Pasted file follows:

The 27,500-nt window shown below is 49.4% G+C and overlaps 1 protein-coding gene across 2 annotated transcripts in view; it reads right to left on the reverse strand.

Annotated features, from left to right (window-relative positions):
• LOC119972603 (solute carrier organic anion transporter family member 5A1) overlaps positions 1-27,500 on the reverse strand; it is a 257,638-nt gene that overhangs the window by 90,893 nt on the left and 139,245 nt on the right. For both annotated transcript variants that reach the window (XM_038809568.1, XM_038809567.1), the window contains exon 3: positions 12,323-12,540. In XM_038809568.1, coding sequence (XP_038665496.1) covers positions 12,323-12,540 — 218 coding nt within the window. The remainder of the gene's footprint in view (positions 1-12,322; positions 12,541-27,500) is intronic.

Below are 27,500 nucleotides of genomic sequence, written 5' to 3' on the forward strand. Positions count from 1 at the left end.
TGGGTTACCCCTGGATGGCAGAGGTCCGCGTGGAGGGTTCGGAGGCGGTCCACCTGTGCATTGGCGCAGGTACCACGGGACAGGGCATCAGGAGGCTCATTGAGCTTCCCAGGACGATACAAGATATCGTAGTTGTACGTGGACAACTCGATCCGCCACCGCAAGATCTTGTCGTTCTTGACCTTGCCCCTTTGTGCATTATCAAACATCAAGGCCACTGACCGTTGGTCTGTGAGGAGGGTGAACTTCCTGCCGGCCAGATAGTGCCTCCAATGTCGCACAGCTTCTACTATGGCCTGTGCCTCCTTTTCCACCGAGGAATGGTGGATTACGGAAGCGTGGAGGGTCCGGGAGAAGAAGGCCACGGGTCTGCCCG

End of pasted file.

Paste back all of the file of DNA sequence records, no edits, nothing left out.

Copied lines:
The 27,500-nt window shown below is 49.4% G+C and overlaps 1 protein-coding gene across 2 annotated transcripts in view; it reads right to left on the reverse strand.

Annotated features, from left to right (window-relative positions):
• LOC119972603 (solute carrier organic anion transporter family member 5A1) overlaps positions 1-27,500 on the reverse strand; it is a 257,638-nt gene that overhangs the window by 90,893 nt on the left and 139,245 nt on the right. For both annotated transcript variants that reach the window (XM_038809568.1, XM_038809567.1), the window contains exon 3: positions 12,323-12,540. In XM_038809568.1, coding sequence (XP_038665496.1) covers positions 12,323-12,540 — 218 coding nt within the window. The remainder of the gene's footprint in view (positions 1-12,322; positions 12,541-27,500) is intronic.

Below are 27,500 nucleotides of genomic sequence, written 5' to 3' on the forward strand. Positions count from 1 at the left end.
TGGGTTACCCCTGGATGGCAGAGGTCCGCGTGGAGGGTTCGGAGGCGGTCCACCTGTGCATTGGCGCAGGTACCACGGGACAGGGCATCAGGAGGCTCATTGAGCTTCCCAGGACGATACAAGATATCGTAGTTGTACGTGGACAACTCGATCCGCCACCGCAAGATCTTGTCGTTCTTGACCTTGCCCCTTTGTGCATTATCAAACATCAAGGCCACTGACCGTTGGTCTGTGAGGAGGGTGAACTTCCTGCCGGCCAGATAGTGCCTCCAATGTCGCACAGCTTCTACTATGGCCTGTGCCTCCTTTTCCACCGAGGAATGGTGGATTACGGAAGCGTGGAGGGTCCGGGAGAAGAAGGCCACGGGTCTGCCCG